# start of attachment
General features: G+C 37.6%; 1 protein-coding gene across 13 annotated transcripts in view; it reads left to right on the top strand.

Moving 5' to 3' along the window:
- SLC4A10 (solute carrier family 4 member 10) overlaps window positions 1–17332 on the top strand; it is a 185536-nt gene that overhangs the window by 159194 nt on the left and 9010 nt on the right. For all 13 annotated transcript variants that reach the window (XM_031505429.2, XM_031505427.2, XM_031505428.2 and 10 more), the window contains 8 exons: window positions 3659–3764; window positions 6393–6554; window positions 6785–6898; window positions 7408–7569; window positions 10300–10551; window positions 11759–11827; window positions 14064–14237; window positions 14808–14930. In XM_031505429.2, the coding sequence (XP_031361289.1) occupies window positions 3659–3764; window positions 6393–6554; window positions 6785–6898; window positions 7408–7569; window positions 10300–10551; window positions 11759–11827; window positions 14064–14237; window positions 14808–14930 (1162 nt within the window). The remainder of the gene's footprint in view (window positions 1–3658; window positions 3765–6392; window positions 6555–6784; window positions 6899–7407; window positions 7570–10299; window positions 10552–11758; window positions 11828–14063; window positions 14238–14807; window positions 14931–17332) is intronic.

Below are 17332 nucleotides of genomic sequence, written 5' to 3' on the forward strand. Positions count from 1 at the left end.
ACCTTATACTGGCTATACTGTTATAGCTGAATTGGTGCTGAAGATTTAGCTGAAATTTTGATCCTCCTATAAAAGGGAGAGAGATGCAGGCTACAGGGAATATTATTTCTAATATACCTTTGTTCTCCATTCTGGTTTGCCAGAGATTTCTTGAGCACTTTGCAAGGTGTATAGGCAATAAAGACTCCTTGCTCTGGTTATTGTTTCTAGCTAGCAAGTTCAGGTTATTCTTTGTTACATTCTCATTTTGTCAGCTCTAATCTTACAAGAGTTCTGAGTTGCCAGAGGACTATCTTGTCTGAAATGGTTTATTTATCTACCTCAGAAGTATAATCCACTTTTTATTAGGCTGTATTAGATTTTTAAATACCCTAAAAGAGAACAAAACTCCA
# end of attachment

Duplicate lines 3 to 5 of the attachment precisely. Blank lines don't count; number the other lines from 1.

- SLC4A10 (solute carrier family 4 member 10) overlaps window positions 1–17332 on the top strand; it is a 185536-nt gene that overhangs the window by 159194 nt on the left and 9010 nt on the right. For all 13 annotated transcript variants that reach the window (XM_031505429.2, XM_031505427.2, XM_031505428.2 and 10 more), the window contains 8 exons: window positions 3659–3764; window positions 6393–6554; window positions 6785–6898; window positions 7408–7569; window positions 10300–10551; window positions 11759–11827; window positions 14064–14237; window positions 14808–14930. In XM_031505429.2, the coding sequence (XP_031361289.1) occupies window positions 3659–3764; window positions 6393–6554; window positions 6785–6898; window positions 7408–7569; window positions 10300–10551; window positions 11759–11827; window positions 14064–14237; window positions 14808–14930 (1162 nt within the window). The remainder of the gene's footprint in view (window positions 1–3658; window positions 3765–6392; window positions 6555–6784; window positions 6899–7407; window positions 7570–10299; window positions 10552–11758; window positions 11828–14063; window positions 14238–14807; window positions 14931–17332) is intronic.

Below are 17332 nucleotides of genomic sequence, written 5' to 3' on the forward strand. Positions count from 1 at the left end.
ACCTTATACTGGCTATACTGTTATAGCTGAATTGGTGCTGAAGATTTAGCTGAAATTTTGATCCTCCTATAAAAGGGAGAGAGATGCAGGCTACAGGGAATATTATTTCTAATATACCTTTGTTCTCCATTCTGGTTTGCCAGAGATTTCTTGAGCACTTTGCAAGGTGTATAGGCAATAAAGACTCCTTGCTCTGGTTATTGTTTCTAGCTAGCAAGTTCAGGTTATTCTTTGTTACATTCTCATTTTGTCAGCTCTAATCTTACAAGAGTTCTGAGTTGCCAGAGGACTATCTTGTCTGAAATGGTTTATTTATCTACCTCAGAAGTATAATCCACTTTTTATTAGGCTGTATTAGATTTTTAAATACCCTAAAAGAGAACAAAACTCCA